We decided to install picture frame moulding on a couple of walls in our home office. This is something we had originally planned on doing during our build, but we had to put it off due to time constraints. But now we finally had time to take on this project and give our home office a bit of an upgrade. In this tutorial, I’m going to show you exactly how I did it!
What is Picture Frame Moulding?
Before we get into the how-to, you might be wondering what it is. Picture frame moulding is usually made with base cap moulding, but other narrow mouldings can be used. They are formed into squares or rectangles uniformly on a wall, resembling empty picture frames. There are many different ways this can be done, but the most common is adding them to the lower 1/3 of the wall and adding a chair wail above. This look is meant to simulate the appearance of wainscoting. Picture frame moulding can also be added to the full height of a wall, usually with a smaller frame on the bottom and a taller one on top. This is our favorite way it’s done, so we decided to go with this style for our office.
Tools and Materials
- Narrow Moulding (we used a 2-inch window trim)
- Tape Measure
- Miter Saw
- Nail Gun
- Cross-line Laser Level
- Painters Tape
- Construction Adhesive
- Caulk Gun
- Paint Brush
Step 1: Measure the Wall
Before you do any cutting or even buy any materials, the first thing you should do is design the layout of the picture frame moulding. This is done by first measuring the wall. I measure our office wall from the top of the baseboard to the bottom of the crown moulding. This gave me the height. Then I measured the width of the wall.
Step 2: Determine the Layout
After I had my measurements, I looked for any obstacles that I might have to work around. This includes things like light switches and electrical outlets. The wall had two outlets. Instead of trimming around these, I decided it would be much easier and look better if placed the lower picture frames right above the outlets. This would place the bottom of the lower picture frames 9″ above the top of the baseboard. So I decided to use 9″ as my horizontal and vertical spacing for all of the frames.
If you have read any of my other tutorials, you probably know that I am a big fan of using Sketchup to design my projects. For this type of project, it is a big help.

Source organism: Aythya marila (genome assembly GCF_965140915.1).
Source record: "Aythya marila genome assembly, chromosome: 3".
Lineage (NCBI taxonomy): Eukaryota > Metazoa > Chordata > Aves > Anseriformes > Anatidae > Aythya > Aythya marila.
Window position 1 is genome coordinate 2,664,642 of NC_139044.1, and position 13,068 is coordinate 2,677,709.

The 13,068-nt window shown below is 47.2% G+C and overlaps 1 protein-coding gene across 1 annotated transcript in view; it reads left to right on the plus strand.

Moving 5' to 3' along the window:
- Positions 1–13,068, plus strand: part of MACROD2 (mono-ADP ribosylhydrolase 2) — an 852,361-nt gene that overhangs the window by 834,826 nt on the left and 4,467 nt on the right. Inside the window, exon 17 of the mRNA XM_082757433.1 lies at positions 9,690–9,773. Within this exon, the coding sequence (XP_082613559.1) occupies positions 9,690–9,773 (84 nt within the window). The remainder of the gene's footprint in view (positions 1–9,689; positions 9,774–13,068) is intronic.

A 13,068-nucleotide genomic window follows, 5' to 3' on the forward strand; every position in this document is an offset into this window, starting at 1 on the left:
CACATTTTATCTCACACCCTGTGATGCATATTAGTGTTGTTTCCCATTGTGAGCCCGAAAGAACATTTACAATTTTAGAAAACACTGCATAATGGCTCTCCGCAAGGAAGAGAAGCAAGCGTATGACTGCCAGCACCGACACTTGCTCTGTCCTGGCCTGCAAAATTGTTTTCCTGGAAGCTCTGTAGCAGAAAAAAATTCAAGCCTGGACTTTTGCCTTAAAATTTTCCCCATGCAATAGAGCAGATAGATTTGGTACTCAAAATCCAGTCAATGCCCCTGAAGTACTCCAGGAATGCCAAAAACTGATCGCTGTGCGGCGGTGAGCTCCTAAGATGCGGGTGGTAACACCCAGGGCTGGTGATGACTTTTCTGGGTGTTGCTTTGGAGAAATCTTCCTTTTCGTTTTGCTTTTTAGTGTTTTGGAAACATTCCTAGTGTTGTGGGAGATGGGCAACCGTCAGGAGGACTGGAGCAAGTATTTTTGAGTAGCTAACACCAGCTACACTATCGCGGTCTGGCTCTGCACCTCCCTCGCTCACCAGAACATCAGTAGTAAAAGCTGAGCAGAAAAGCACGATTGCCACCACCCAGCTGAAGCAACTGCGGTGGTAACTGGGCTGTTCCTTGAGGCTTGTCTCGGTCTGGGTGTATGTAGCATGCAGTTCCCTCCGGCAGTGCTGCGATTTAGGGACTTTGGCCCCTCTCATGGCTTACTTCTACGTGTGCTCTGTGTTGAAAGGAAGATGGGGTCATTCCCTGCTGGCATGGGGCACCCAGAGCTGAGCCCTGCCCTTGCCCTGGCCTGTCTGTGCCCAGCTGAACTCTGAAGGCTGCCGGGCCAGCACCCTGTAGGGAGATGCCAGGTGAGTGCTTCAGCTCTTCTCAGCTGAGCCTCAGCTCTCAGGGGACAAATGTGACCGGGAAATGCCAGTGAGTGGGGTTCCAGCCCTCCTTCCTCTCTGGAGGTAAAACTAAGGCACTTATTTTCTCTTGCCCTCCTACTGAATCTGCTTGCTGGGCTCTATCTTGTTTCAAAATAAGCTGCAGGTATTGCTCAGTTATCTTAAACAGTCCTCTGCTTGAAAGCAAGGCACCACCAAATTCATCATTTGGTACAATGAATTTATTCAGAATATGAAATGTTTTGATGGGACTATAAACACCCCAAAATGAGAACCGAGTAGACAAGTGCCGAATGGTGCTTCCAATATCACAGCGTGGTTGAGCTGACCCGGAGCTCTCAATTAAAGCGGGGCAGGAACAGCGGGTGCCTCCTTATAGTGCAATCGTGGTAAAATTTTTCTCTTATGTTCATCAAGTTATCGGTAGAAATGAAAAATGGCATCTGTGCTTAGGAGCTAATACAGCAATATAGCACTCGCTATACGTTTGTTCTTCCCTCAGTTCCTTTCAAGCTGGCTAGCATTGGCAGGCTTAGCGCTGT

In Sketchup, I drew the wall using the dimensions I measured. This allowed me to play around with different numbers of picture frames to come up with the best look. I eventually decided on adding 3 across, which meant I would need to add 6 total.
Here’s where I had to do a little math to figure out the correct width for each frame. I multiplied 4 (the number of horizontal spaces) by 9. Then subtracted that from the width of the wall, and divided it by 3. This gave me the width I needed for each picture frame. Then I laid them all out in Sketchup to figure out what heights would look best. Here’s what I came up with.
Step 3: Mark Locations on the Wall
For this step of the process, I used a cross-line laser level. I can’t recommend using one of these enough. It projects a self-leveling vertical and horizontal line on the wall. I used this to make sure my marks were level and plumb. It made the job so much easier.
I started with the lower right picture frame. I measured and marked all of the corners using a tape measure and the later lines as a guide. You can use a pencil to make your marks, but I used painter’s tape since the office walls were so dark. The pencil marks didn’t show up that well. I repeated this for the rest of the picture frames.
Step 4: Cut All of the Moulding
After I had marked all of the corners, I then made all of my cuts. I cut all of the corners at a 45-degree angle.
Step 5: Attach Moulding to Wall
I worked with one frame at a time, starting with the bottom piece first. I applied construction adhesive to the back of the moulding and placed it on the wall, making sure to line it up perfectly with my marks.
Then I put a couple of nails in it. I did the same with the two vertical pieces, and then the top piece.
I did this for all six picture frames.
Step 6: Caulk and Fill Holes
After I had all of the moulding attached in place, I caulked and filled all of the holes with spackling. And after it dried I sanded the packing until it was smooth.
Step 7: Paint the Picture Frame Moulding
Then I painted all of the trim to match the walls.
We couldn’t be happier with the way this project turned out! The picture frame moulding added a layer of dimension to the room as well as an element of sophistication. I would say that the most important step of the process to the planning. Getting that part right, makes the rest of the project much easier. And the most valuable tool is the cross-line laser level – a must have for this type of work!
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